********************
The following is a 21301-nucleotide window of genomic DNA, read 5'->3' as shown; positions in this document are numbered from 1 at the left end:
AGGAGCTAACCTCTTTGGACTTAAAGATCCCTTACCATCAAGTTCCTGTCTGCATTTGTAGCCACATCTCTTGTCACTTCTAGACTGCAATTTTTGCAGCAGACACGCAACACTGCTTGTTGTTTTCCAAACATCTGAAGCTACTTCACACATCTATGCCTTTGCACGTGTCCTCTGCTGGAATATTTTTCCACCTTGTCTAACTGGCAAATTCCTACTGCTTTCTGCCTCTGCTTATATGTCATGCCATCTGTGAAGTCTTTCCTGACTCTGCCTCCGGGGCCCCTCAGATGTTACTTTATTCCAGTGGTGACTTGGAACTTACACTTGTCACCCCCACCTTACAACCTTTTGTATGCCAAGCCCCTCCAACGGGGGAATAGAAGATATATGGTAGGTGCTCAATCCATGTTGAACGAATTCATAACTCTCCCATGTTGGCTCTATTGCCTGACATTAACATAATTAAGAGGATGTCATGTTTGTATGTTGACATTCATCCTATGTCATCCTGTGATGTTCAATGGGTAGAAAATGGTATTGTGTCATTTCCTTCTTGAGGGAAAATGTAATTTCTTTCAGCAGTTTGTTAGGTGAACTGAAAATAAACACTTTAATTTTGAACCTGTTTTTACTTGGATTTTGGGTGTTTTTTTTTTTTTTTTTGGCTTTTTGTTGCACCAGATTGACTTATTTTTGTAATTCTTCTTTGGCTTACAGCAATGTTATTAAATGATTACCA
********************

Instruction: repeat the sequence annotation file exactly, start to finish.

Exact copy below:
The following is a 21301-nucleotide window of genomic DNA, read 5'->3' as shown; positions in this document are numbered from 1 at the left end:
AGGAGCTAACCTCTTTGGACTTAAAGATCCCTTACCATCAAGTTCCTGTCTGCATTTGTAGCCACATCTCTTGTCACTTCTAGACTGCAATTTTTGCAGCAGACACGCAACACTGCTTGTTGTTTTCCAAACATCTGAAGCTACTTCACACATCTATGCCTTTGCACGTGTCCTCTGCTGGAATATTTTTCCACCTTGTCTAACTGGCAAATTCCTACTGCTTTCTGCCTCTGCTTATATGTCATGCCATCTGTGAAGTCTTTCCTGACTCTGCCTCCGGGGCCCCTCAGATGTTACTTTATTCCAGTGGTGACTTGGAACTTACACTTGTCACCCCCACCTTACAACCTTTTGTATGCCAAGCCCCTCCAACGGGGGAATAGAAGATATATGGTAGGTGCTCAATCCATGTTGAACGAATTCATAACTCTCCCATGTTGGCTCTATTGCCTGACATTAACATAATTAAGAGGATGTCATGTTTGTATGTTGACATTCATCCTATGTCATCCTGTGATGTTCAATGGGTAGAAAATGGTATTGTGTCATTTCCTTCTTGAGGGAAAATGTAATTTCTTTCAGCAGTTTGTTAGGTGAACTGAAAATAAACACTTTAATTTTGAACCTGTTTTTACTTGGATTTTGGGTGTTTTTTTTTTTTTTTTTGGCTTTTTGTTGCACCAGATTGACTTATTTTTGTAATTCTTCTTTGGCTTACAGCAATGTTATTAAATGATTACCA